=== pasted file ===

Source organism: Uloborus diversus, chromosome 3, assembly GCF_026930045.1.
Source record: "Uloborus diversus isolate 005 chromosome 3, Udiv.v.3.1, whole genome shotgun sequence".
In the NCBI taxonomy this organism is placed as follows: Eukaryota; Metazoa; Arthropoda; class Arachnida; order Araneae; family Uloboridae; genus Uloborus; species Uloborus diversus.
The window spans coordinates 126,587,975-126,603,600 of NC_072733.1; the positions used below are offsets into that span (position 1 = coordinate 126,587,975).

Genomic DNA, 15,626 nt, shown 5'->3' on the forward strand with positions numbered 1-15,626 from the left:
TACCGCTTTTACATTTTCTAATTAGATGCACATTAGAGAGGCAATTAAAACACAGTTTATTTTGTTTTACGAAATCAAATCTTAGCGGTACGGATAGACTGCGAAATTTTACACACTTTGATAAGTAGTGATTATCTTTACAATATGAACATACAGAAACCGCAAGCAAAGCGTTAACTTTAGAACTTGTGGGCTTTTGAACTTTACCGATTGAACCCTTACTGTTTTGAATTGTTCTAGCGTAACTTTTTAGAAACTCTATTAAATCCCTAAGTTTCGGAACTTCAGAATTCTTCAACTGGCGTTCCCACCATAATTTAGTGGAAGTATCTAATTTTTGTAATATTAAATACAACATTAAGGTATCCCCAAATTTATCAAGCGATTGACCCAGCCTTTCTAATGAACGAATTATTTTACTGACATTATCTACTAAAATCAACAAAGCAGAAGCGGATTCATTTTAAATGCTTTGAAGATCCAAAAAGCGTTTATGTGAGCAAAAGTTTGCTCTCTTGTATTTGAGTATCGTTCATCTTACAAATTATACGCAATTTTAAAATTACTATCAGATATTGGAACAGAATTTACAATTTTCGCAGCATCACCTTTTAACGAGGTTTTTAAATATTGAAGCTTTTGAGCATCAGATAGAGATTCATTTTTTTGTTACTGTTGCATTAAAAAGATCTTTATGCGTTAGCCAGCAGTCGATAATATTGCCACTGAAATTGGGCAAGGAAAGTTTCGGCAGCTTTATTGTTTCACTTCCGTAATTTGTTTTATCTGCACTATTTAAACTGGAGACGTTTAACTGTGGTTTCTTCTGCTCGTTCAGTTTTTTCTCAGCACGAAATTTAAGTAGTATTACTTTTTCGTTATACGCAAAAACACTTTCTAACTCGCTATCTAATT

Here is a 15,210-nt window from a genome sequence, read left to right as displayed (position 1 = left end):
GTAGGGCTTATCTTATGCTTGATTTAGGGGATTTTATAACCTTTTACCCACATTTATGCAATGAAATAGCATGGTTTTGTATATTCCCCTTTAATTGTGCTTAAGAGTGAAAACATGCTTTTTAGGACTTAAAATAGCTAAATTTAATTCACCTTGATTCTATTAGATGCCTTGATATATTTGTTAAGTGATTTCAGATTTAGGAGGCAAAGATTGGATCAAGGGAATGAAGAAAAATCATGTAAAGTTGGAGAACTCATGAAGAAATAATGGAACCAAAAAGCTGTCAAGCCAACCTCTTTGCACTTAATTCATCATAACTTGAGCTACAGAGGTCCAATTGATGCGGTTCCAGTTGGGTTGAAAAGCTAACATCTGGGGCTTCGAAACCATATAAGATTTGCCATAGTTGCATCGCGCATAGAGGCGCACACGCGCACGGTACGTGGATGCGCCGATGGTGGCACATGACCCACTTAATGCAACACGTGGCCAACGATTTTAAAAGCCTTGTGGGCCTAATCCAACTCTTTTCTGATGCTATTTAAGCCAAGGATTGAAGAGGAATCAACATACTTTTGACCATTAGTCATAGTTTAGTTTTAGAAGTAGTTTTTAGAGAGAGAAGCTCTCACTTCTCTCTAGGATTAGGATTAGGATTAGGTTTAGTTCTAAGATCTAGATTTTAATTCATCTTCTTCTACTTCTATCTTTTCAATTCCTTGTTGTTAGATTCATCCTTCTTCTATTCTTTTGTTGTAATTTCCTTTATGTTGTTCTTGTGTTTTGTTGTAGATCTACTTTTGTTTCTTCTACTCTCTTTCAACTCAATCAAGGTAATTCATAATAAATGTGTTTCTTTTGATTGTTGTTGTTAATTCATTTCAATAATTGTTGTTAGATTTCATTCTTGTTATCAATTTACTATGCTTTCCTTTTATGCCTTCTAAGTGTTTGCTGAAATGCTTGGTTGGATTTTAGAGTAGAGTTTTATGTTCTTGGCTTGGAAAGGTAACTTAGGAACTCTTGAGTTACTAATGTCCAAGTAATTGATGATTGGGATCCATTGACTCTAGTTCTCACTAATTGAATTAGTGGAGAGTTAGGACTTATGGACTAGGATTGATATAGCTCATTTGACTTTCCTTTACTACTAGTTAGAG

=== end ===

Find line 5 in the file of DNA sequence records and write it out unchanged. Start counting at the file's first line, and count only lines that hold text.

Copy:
Genomic DNA, 15,626 nt, shown 5'->3' on the forward strand with positions numbered 1-15,626 from the left: